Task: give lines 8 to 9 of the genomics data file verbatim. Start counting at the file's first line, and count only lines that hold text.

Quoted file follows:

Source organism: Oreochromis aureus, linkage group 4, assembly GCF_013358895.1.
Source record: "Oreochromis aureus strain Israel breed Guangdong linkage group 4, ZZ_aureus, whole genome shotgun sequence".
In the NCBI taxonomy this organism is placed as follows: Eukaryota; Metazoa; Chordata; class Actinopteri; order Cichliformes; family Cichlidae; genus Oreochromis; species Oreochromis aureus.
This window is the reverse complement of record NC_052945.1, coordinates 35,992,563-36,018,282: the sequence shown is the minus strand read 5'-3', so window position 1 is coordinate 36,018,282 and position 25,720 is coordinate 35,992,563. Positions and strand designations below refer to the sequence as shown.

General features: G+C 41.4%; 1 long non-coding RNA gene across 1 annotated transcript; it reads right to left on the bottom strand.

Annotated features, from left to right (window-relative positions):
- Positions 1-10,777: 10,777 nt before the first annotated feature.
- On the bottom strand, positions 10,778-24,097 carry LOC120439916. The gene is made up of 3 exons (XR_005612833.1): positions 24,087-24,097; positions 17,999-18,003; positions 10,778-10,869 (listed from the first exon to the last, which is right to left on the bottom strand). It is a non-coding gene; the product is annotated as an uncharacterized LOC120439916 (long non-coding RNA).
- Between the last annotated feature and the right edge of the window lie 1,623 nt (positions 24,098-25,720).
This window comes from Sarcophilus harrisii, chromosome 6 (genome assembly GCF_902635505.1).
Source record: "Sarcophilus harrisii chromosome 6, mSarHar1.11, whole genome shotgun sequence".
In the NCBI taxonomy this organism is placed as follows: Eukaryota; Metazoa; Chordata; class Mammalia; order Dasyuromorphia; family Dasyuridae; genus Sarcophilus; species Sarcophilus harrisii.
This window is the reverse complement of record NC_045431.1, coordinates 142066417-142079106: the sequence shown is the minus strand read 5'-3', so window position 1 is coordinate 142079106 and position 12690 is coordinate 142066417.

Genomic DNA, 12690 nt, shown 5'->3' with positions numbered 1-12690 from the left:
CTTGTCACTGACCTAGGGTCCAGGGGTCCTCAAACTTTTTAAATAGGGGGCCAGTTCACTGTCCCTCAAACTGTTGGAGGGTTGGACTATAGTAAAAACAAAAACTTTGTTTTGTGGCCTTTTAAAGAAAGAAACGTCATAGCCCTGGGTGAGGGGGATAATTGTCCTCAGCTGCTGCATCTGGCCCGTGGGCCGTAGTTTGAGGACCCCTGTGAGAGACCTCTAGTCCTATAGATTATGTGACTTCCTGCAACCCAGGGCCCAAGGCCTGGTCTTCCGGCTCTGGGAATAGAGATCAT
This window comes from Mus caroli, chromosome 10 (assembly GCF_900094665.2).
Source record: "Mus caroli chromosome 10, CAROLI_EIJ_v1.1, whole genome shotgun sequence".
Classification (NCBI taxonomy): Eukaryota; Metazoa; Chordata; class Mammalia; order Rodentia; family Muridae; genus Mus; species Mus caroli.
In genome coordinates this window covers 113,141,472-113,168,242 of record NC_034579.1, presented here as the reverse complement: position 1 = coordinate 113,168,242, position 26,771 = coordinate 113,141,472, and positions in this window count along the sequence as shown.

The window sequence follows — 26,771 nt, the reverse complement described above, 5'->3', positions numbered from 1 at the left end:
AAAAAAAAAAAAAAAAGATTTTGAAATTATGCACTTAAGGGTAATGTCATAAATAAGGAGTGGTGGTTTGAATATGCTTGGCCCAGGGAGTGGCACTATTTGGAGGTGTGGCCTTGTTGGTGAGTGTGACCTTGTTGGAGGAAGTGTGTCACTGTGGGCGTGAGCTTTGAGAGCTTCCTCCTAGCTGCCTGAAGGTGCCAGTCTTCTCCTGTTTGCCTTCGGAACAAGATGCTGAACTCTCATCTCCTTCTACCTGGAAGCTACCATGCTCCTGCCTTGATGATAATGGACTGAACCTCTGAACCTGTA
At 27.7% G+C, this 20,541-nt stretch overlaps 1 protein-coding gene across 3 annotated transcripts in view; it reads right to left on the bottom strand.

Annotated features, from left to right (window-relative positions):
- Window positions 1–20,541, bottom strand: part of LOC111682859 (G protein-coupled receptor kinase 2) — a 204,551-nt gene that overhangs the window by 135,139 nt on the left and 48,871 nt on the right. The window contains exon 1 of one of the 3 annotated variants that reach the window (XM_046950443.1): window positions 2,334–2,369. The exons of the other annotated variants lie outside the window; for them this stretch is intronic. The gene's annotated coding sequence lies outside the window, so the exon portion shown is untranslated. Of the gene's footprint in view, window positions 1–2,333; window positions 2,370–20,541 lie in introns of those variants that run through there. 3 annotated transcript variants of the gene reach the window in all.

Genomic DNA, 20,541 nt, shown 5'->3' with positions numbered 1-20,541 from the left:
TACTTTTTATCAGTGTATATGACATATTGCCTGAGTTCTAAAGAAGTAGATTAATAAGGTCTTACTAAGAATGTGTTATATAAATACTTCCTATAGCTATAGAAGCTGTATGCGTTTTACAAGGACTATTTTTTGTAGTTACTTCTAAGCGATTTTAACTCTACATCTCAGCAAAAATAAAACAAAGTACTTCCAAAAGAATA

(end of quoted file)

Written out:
- On the bottom strand, positions 10,778-24,097 carry LOC120439916. The gene is made up of 3 exons (XR_005612833.1): positions 24,087-24,097; positions 17,999-18,003; positions 10,778-10,869 (listed from the first exon to the last, which is right to left on the bottom strand). It is a non-coding gene; the product is annotated as an uncharacterized LOC120439916 (long non-coding RNA).
- Between the last annotated feature and the right edge of the window lie 1,623 nt (positions 24,098-25,720).